The Landing of Captain Rogers's Men at California, artist unknown, 1765, Internet Archive/Getty Research Institute.
This is the second print of the pirate Woodes Rogers adventures as detailed in the book
A new universal collection of authentic and entertaining voyages and travels... by Edward Cavendish Drake. California, as a far flung and somewhat backwater holding in the Spanish empire, is not the location of any other contemporary image of British sailors. The location alone makes this an interesting piece.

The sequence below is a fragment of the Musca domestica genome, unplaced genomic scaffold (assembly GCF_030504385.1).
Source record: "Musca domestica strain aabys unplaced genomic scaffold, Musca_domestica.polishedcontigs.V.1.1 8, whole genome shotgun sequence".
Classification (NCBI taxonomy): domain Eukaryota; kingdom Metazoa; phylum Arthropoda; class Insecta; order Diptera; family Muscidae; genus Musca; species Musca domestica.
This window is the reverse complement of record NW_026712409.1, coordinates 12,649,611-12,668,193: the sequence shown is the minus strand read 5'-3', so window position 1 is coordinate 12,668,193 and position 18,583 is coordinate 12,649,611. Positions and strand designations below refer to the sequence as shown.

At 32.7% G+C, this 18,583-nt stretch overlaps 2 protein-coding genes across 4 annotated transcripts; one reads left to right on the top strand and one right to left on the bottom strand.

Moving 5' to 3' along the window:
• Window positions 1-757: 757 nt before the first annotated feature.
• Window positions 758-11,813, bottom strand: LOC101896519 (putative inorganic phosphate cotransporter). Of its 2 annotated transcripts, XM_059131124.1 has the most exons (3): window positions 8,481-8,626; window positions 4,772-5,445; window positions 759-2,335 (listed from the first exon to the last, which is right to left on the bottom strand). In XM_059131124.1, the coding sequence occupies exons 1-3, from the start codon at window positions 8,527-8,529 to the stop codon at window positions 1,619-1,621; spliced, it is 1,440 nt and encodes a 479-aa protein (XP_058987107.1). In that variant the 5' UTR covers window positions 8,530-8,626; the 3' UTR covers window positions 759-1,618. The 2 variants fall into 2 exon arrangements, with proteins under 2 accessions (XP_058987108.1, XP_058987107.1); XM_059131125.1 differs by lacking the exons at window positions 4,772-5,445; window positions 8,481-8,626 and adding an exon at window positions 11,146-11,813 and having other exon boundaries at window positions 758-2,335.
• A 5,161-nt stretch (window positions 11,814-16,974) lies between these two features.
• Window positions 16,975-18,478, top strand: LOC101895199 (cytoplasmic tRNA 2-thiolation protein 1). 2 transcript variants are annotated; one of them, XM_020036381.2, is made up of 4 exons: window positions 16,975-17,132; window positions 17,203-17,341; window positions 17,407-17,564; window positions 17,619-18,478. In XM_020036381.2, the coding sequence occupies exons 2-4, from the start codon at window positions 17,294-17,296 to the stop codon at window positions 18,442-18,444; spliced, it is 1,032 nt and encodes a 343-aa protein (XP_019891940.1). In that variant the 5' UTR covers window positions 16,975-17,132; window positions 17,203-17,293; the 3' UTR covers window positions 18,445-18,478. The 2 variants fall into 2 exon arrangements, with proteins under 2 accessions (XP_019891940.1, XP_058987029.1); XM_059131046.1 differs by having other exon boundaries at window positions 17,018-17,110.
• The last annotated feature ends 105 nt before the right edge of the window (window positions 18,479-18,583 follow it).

Two sailors are examined closely by the Native Californians, who feel their faces and inspect their clothing. Each wears an oddly double breasted jacket and loose trousers. Neither wears a waistcoat, and both have solid colored neckcloths. The tar in the foreground holds his cocked hat in his left hand.
Like their mates ashore, these jacks on the raft wear double breasted short jackets with open cuffs that lack any buttons. The sailor who rows is wearing a pair of slops with his breeches poking from beneath. All three wear cocked hats, with the two forward mostwearing theirs reversed, and the tarpawlin further aft wearing his with the point forward.